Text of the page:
Amy Johnson, PhD, is a psychologist, coach, author, and speaker who shares a groundbreaking new approach that helps people find lasting freedom from unwanted habits, anxiety, and self-doubt via insight rather than willpower.
She is the author of “Being Human, The Little Book of Big Change: The No-Willpower Approach to Breaking Any Habit,” and “Just a Thought: A No-Willpower Approach to End Self-Doubt and Make Peace with Your Mind.” In 2017, she opened The Little School of Big Change, an online school that has helped thousands of people find freedom from anxiety and habits and live a more peaceful life.
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It’s back to school time – which means a time of heightened anxiety for some kids.
There are so many supportive tools to help with a “brain that is always awake” (to quote one of my children, when explaining his overactive, sensitive mind).
Because our calming neurotransmitters are formed in the gut, optimizing nutrition makes a huge impact on brain health, so it’s a bottom-up approach as well as top-down. Remember – if your child isn’t getting or digesting protein well, he or she may not be making the neurotransmitters they need for calming/stress relief. So sometimes a little support can help, but nutrition is key!
There are so many safe, evidence-based tools to help our children thrive during times of anxiety.
I don’t have to remind anyone that the last few weeks of this pandemic and period of social distance have been unlike anything experienced or seen in our lifetime. My work schedule has been interrupted, my husband’s work schedule has been interrupted, our social life has disappeared, and my kids are completely thrown off. Field trips were cancelled, basketball season has been delayed, and school went online until…when? Do we even know? Dates spin in and out of my head, fighting for the return of normalcy. Is it April 9th? 21st? Or do we wait for the 30th to resume prior activities? I can’t even keep track.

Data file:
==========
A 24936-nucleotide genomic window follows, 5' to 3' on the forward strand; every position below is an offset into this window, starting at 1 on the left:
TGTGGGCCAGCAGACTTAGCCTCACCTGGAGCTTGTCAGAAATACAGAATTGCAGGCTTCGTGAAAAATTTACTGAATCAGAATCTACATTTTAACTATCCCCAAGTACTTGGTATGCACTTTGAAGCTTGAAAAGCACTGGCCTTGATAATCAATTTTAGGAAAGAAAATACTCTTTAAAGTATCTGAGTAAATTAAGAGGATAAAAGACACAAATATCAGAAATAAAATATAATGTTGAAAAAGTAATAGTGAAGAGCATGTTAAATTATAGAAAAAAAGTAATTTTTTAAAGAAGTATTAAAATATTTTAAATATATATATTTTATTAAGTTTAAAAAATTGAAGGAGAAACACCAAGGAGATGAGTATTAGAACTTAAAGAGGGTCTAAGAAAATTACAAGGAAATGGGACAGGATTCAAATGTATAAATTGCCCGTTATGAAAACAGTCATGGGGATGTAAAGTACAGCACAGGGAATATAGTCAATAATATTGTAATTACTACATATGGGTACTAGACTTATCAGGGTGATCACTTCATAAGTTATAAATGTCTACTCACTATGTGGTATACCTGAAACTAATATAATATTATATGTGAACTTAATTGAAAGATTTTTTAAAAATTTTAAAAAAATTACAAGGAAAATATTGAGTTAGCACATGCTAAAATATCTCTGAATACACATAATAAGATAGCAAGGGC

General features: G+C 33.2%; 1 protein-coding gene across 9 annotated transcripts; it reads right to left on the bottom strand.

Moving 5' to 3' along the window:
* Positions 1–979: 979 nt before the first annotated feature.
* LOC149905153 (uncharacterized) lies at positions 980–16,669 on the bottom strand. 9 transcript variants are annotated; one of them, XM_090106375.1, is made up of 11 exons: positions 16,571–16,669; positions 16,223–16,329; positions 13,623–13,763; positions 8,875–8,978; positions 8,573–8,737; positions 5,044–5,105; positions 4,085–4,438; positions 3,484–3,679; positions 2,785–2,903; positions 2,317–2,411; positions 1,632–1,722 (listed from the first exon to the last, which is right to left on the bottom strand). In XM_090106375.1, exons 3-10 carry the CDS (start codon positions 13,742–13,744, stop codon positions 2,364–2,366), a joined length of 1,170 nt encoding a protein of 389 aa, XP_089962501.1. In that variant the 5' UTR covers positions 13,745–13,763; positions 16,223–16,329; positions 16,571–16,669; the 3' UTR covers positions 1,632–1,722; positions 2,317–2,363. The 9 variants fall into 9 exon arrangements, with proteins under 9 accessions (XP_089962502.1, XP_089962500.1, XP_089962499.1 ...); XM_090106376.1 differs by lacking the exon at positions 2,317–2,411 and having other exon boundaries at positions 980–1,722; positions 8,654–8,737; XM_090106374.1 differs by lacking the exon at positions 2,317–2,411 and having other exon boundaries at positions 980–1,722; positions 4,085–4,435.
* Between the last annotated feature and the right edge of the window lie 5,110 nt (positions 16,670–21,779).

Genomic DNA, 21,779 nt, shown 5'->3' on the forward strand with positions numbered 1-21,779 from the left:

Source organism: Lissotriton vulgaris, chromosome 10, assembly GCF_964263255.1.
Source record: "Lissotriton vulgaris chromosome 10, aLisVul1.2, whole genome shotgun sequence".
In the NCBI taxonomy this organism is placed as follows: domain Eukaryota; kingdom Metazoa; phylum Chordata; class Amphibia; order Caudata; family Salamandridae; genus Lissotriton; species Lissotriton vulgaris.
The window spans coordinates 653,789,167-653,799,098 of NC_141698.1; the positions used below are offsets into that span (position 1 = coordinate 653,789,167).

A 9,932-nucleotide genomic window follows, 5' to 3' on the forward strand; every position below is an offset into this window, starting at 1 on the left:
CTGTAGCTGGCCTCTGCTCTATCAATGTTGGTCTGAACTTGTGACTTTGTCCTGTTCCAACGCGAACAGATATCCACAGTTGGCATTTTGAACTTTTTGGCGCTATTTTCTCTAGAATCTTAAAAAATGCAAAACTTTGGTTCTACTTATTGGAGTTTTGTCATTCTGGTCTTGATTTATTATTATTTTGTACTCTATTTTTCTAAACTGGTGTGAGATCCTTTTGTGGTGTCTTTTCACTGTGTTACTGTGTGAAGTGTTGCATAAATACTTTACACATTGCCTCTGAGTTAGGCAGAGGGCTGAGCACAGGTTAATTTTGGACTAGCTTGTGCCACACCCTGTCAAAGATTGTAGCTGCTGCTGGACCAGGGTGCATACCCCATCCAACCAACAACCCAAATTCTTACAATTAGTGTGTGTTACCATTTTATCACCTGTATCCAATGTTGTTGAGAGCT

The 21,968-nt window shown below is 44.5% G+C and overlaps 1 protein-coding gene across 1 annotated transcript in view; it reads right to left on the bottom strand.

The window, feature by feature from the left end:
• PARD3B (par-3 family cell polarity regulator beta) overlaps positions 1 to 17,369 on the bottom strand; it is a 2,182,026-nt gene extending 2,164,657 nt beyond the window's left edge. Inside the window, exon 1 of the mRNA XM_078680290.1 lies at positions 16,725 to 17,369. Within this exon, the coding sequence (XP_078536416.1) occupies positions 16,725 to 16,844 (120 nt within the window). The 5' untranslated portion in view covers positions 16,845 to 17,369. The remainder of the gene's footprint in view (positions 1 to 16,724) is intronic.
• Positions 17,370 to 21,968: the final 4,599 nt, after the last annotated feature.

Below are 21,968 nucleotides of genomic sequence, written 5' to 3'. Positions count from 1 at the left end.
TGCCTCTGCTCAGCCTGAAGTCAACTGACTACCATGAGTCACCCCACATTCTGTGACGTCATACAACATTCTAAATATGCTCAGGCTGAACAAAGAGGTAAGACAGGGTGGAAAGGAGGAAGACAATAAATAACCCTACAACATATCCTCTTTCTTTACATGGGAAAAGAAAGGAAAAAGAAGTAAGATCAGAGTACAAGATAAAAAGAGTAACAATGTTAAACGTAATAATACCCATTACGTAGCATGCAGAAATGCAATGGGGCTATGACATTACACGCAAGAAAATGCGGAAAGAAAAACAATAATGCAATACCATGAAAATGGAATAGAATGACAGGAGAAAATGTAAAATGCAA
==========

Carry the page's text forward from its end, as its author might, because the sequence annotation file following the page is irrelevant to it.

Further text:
This kind of disruption and uncertainty is difficult for me. Change of all kind is hard for me, especially as one who fights to stay mentally stable. I get the opportunity to verbalize that, share about it with my friends (via phone or text only, of course), and have long discussions with my husband.
My kids, however, don’t know how to express their fear or anxiety as well. For them, it comes out in misbehavior, aggression, moodiness, hyperactivity, tearfulness, or even closed off apathy. That is developmentally understandable. As their prefrontal cortexes are still developing, it is difficult for them to access emotions or positive decision-making when they are in fight or flight mode. A stressful trigger, like being told they can no longer see their friends or go to school, is going to take a toll on their bodies. Stress hormones get ramped up, contributing to more fear and anxiety that is difficult to process. Chronic stress can also affect the immune system and its function.
This is true for adults as well. Even though we have the luxury of developed brains, it is still difficult to access our frontal lobe and respond appropriately to hardship when we are faced with extreme stressors.